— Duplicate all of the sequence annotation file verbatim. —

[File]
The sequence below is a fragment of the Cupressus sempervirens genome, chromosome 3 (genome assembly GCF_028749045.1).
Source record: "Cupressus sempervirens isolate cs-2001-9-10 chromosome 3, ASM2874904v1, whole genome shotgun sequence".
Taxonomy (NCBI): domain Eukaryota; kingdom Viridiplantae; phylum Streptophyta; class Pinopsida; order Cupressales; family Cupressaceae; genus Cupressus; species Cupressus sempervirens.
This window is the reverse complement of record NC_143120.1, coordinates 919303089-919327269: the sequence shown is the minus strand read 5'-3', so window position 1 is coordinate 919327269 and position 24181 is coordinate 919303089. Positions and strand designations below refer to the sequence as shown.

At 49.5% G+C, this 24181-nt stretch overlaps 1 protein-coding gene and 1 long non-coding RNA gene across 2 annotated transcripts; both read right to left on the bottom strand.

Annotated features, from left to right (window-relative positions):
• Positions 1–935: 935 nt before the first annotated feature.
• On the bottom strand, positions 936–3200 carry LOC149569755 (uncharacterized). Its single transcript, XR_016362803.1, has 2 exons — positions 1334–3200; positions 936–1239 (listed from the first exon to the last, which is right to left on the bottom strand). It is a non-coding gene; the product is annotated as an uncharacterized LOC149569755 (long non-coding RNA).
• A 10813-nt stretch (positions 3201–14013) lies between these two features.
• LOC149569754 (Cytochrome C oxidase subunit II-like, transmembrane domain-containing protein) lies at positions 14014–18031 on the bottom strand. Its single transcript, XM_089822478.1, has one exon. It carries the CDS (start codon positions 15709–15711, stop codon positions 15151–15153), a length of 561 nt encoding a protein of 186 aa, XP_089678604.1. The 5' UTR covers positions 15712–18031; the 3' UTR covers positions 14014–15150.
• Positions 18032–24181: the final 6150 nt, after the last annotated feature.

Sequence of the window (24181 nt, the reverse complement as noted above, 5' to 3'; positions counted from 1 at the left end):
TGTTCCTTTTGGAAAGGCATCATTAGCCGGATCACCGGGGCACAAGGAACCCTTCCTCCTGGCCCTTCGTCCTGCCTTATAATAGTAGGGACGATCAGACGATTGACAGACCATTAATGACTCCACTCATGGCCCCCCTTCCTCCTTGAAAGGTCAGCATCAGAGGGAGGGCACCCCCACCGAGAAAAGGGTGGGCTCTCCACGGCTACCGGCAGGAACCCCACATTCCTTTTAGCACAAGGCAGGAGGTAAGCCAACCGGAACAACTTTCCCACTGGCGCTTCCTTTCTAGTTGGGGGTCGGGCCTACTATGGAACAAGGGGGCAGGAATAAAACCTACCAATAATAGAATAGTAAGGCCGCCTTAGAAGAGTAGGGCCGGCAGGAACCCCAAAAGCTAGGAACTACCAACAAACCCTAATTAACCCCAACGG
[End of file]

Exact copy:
The sequence below is a fragment of the Cupressus sempervirens genome, chromosome 3 (genome assembly GCF_028749045.1).
Source record: "Cupressus sempervirens isolate cs-2001-9-10 chromosome 3, ASM2874904v1, whole genome shotgun sequence".
Taxonomy (NCBI): domain Eukaryota; kingdom Viridiplantae; phylum Streptophyta; class Pinopsida; order Cupressales; family Cupressaceae; genus Cupressus; species Cupressus sempervirens.
This window is the reverse complement of record NC_143120.1, coordinates 919303089-919327269: the sequence shown is the minus strand read 5'-3', so window position 1 is coordinate 919327269 and position 24181 is coordinate 919303089. Positions and strand designations below refer to the sequence as shown.

At 49.5% G+C, this 24181-nt stretch overlaps 1 protein-coding gene and 1 long non-coding RNA gene across 2 annotated transcripts; both read right to left on the bottom strand.

Annotated features, from left to right (window-relative positions):
• Positions 1–935: 935 nt before the first annotated feature.
• On the bottom strand, positions 936–3200 carry LOC149569755 (uncharacterized). Its single transcript, XR_016362803.1, has 2 exons — positions 1334–3200; positions 936–1239 (listed from the first exon to the last, which is right to left on the bottom strand). It is a non-coding gene; the product is annotated as an uncharacterized LOC149569755 (long non-coding RNA).
• A 10813-nt stretch (positions 3201–14013) lies between these two features.
• LOC149569754 (Cytochrome C oxidase subunit II-like, transmembrane domain-containing protein) lies at positions 14014–18031 on the bottom strand. Its single transcript, XM_089822478.1, has one exon. It carries the CDS (start codon positions 15709–15711, stop codon positions 15151–15153), a length of 561 nt encoding a protein of 186 aa, XP_089678604.1. The 5' UTR covers positions 15712–18031; the 3' UTR covers positions 14014–15150.
• Positions 18032–24181: the final 6150 nt, after the last annotated feature.

Sequence of the window (24181 nt, the reverse complement as noted above, 5' to 3'; positions counted from 1 at the left end):
TGTTCCTTTTGGAAAGGCATCATTAGCCGGATCACCGGGGCACAAGGAACCCTTCCTCCTGGCCCTTCGTCCTGCCTTATAATAGTAGGGACGATCAGACGATTGACAGACCATTAATGACTCCACTCATGGCCCCCCTTCCTCCTTGAAAGGTCAGCATCAGAGGGAGGGCACCCCCACCGAGAAAAGGGTGGGCTCTCCACGGCTACCGGCAGGAACCCCACATTCCTTTTAGCACAAGGCAGGAGGTAAGCCAACCGGAACAACTTTCCCACTGGCGCTTCCTTTCTAGTTGGGGGTCGGGCCTACTATGGAACAAGGGGGCAGGAATAAAACCTACCAATAATAGAATAGTAAGGCCGCCTTAGAAGAGTAGGGCCGGCAGGAACCCCAAAAGCTAGGAACTACCAACAAACCCTAATTAACCCCAACGG